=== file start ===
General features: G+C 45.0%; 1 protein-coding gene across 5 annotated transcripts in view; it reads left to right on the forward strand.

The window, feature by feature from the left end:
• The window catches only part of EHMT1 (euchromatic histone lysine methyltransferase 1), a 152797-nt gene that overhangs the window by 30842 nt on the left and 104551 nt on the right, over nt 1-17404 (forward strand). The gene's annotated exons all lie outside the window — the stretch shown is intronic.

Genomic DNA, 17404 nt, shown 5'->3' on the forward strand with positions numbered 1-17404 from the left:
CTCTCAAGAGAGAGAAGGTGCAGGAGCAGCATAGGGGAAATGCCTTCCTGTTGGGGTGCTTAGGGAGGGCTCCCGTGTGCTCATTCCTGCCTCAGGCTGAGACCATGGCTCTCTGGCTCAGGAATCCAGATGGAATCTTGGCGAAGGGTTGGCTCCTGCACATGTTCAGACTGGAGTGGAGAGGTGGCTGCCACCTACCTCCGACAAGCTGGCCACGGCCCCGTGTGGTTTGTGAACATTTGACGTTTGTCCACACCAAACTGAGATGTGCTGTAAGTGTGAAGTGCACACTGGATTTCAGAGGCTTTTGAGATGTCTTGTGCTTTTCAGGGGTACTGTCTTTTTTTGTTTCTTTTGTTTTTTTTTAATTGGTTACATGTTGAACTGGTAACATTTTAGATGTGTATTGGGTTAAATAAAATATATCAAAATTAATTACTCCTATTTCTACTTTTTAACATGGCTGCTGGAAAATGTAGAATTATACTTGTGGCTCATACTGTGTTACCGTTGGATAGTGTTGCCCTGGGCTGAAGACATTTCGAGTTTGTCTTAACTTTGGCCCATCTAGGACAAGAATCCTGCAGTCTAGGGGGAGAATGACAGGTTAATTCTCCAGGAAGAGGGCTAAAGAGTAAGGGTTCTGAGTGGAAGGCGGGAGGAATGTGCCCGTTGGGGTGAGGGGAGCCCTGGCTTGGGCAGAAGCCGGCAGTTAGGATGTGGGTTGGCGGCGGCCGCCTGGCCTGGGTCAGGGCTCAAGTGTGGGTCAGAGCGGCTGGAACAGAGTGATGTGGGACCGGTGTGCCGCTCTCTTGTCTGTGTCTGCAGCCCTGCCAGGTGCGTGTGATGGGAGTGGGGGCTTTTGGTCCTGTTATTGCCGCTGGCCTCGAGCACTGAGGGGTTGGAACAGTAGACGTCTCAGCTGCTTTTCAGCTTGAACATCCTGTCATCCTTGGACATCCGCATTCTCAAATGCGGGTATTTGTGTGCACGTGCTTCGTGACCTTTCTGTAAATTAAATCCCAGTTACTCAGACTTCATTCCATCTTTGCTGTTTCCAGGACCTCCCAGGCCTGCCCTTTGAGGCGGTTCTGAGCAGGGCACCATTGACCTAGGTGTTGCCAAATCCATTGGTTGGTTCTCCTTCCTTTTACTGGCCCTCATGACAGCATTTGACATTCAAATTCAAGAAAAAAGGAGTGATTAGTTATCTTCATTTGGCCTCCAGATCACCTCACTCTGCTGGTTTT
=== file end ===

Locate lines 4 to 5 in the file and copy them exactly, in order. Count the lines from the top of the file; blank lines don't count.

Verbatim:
Genomic DNA, 17404 nt, shown 5'->3' on the forward strand with positions numbered 1-17404 from the left:
CTCTCAAGAGAGAGAAGGTGCAGGAGCAGCATAGGGGAAATGCCTTCCTGTTGGGGTGCTTAGGGAGGGCTCCCGTGTGCTCATTCCTGCCTCAGGCTGAGACCATGGCTCTCTGGCTCAGGAATCCAGATGGAATCTTGGCGAAGGGTTGGCTCCTGCACATGTTCAGACTGGAGTGGAGAGGTGGCTGCCACCTACCTCCGACAAGCTGGCCACGGCCCCGTGTGGTTTGTGAACATTTGACGTTTGTCCACACCAAACTGAGATGTGCTGTAAGTGTGAAGTGCACACTGGATTTCAGAGGCTTTTGAGATGTCTTGTGCTTTTCAGGGGTACTGTCTTTTTTTGTTTCTTTTGTTTTTTTTTAATTGGTTACATGTTGAACTGGTAACATTTTAGATGTGTATTGGGTTAAATAAAATATATCAAAATTAATTACTCCTATTTCTACTTTTTAACATGGCTGCTGGAAAATGTAGAATTATACTTGTGGCTCATACTGTGTTACCGTTGGATAGTGTTGCCCTGGGCTGAAGACATTTCGAGTTTGTCTTAACTTTGGCCCATCTAGGACAAGAATCCTGCAGTCTAGGGGGAGAATGACAGGTTAATTCTCCAGGAAGAGGGCTAAAGAGTAAGGGTTCTGAGTGGAAGGCGGGAGGAATGTGCCCGTTGGGGTGAGGGGAGCCCTGGCTTGGGCAGAAGCCGGCAGTTAGGATGTGGGTTGGCGGCGGCCGCCTGGCCTGGGTCAGGGCTCAAGTGTGGGTCAGAGCGGCTGGAACAGAGTGATGTGGGACCGGTGTGCCGCTCTCTTGTCTGTGTCTGCAGCCCTGCCAGGTGCGTGTGATGGGAGTGGGGGCTTTTGGTCCTGTTATTGCCGCTGGCCTCGAGCACTGAGGGGTTGGAACAGTAGACGTCTCAGCTGCTTTTCAGCTTGAACATCCTGTCATCCTTGGACATCCGCATTCTCAAATGCGGGTATTTGTGTGCACGTGCTTCGTGACCTTTCTGTAAATTAAATCCCAGTTACTCAGACTTCATTCCATCTTTGCTGTTTCCAGGACCTCCCAGGCCTGCCCTTTGAGGCGGTTCTGAGCAGGGCACCATTGACCTAGGTGTTGCCAAATCCATTGGTTGGTTCTCCTTCCTTTTACTGGCCCTCATGACAGCATTTGACATTCAAATTCAAGAAAAAAGGAGTGATTAGTTATCTTCATTTGGCCTCCAGATCACCTCACTCTGCTGGTTTT